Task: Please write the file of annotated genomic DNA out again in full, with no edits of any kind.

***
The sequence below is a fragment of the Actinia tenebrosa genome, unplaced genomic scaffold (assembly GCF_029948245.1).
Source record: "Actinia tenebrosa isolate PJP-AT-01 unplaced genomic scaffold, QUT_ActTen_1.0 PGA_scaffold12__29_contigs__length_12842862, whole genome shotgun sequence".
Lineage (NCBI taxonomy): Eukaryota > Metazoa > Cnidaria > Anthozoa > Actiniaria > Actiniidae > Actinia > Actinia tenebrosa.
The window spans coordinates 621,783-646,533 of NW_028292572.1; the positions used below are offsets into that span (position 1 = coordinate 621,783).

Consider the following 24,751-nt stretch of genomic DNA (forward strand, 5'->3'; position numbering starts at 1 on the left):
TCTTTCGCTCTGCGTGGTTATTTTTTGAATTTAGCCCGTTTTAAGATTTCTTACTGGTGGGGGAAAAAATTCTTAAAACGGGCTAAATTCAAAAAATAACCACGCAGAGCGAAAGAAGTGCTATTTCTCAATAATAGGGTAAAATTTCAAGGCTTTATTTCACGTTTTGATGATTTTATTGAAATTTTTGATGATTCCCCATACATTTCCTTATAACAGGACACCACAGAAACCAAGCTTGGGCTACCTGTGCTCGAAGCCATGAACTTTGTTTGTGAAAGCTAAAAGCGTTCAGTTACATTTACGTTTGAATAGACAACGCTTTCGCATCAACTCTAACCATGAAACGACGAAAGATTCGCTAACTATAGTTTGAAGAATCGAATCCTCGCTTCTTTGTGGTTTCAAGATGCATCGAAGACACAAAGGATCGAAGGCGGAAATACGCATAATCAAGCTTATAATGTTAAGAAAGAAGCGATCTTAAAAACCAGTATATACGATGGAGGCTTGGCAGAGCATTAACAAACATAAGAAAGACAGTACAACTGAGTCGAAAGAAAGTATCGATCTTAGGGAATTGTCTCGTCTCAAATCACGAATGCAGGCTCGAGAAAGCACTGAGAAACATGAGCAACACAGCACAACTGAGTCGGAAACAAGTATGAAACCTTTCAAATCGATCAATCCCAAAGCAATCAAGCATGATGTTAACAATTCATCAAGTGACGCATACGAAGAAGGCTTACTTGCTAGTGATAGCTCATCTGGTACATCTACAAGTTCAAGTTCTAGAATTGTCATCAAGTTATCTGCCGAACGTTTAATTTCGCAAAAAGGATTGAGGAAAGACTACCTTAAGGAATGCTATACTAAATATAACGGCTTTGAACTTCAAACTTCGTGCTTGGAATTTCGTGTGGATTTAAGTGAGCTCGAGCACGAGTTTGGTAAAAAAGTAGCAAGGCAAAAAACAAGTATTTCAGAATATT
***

The sequence below is a fragment of the Actinia tenebrosa genome, unplaced genomic scaffold (assembly GCF_029948245.1).
Source record: "Actinia tenebrosa isolate PJP-AT-01 unplaced genomic scaffold, QUT_ActTen_1.0 PGA_scaffold12__29_contigs__length_12842862, whole genome shotgun sequence".
Lineage (NCBI taxonomy): Eukaryota > Metazoa > Cnidaria > Anthozoa > Actiniaria > Actiniidae > Actinia > Actinia tenebrosa.
The window spans coordinates 621,783-646,533 of NW_028292572.1; the positions used below are offsets into that span (position 1 = coordinate 621,783).

Consider the following 24,751-nt stretch of genomic DNA (forward strand, 5'->3'; position numbering starts at 1 on the left):
TCTTTCGCTCTGCGTGGTTATTTTTTGAATTTAGCCCGTTTTAAGATTTCTTACTGGTGGGGGAAAAAATTCTTAAAACGGGCTAAATTCAAAAAATAACCACGCAGAGCGAAAGAAGTGCTATTTCTCAATAATAGGGTAAAATTTCAAGGCTTTATTTCACGTTTTGATGATTTTATTGAAATTTTTGATGATTCCCCATACATTTCCTTATAACAGGACACCACAGAAACCAAGCTTGGGCTACCTGTGCTCGAAGCCATGAACTTTGTTTGTGAAAGCTAAAAGCGTTCAGTTACATTTACGTTTGAATAGACAACGCTTTCGCATCAACTCTAACCATGAAACGACGAAAGATTCGCTAACTATAGTTTGAAGAATCGAATCCTCGCTTCTTTGTGGTTTCAAGATGCATCGAAGACACAAAGGATCGAAGGCGGAAATACGCATAATCAAGCTTATAATGTTAAGAAAGAAGCGATCTTAAAAACCAGTATATACGATGGAGGCTTGGCAGAGCATTAACAAACATAAGAAAGACAGTACAACTGAGTCGAAAGAAAGTATCGATCTTAGGGAATTGTCTCGTCTCAAATCACGAATGCAGGCTCGAGAAAGCACTGAGAAACATGAGCAACACAGCACAACTGAGTCGGAAACAAGTATGAAACCTTTCAAATCGATCAATCCCAAAGCAATCAAGCATGATGTTAACAATTCATCAAGTGACGCATACGAAGAAGGCTTACTTGCTAGTGATAGCTCATCTGGTACATCTACAAGTTCAAGTTCTAGAATTGTCATCAAGTTATCTGCCGAACGTTTAATTTCGCAAAAAGGATTGAGGAAAGACTACCTTAAGGAATGCTATACTAAATATAACGGCTTTGAACTTCAAACTTCGTGCTTGGAATTTCGTGTGGATTTAAGTGAGCTCGAGCACGAGTTTGGTAAAAAAGTAGCAAGGCAAAAAACAAGTATTTCAGAATATT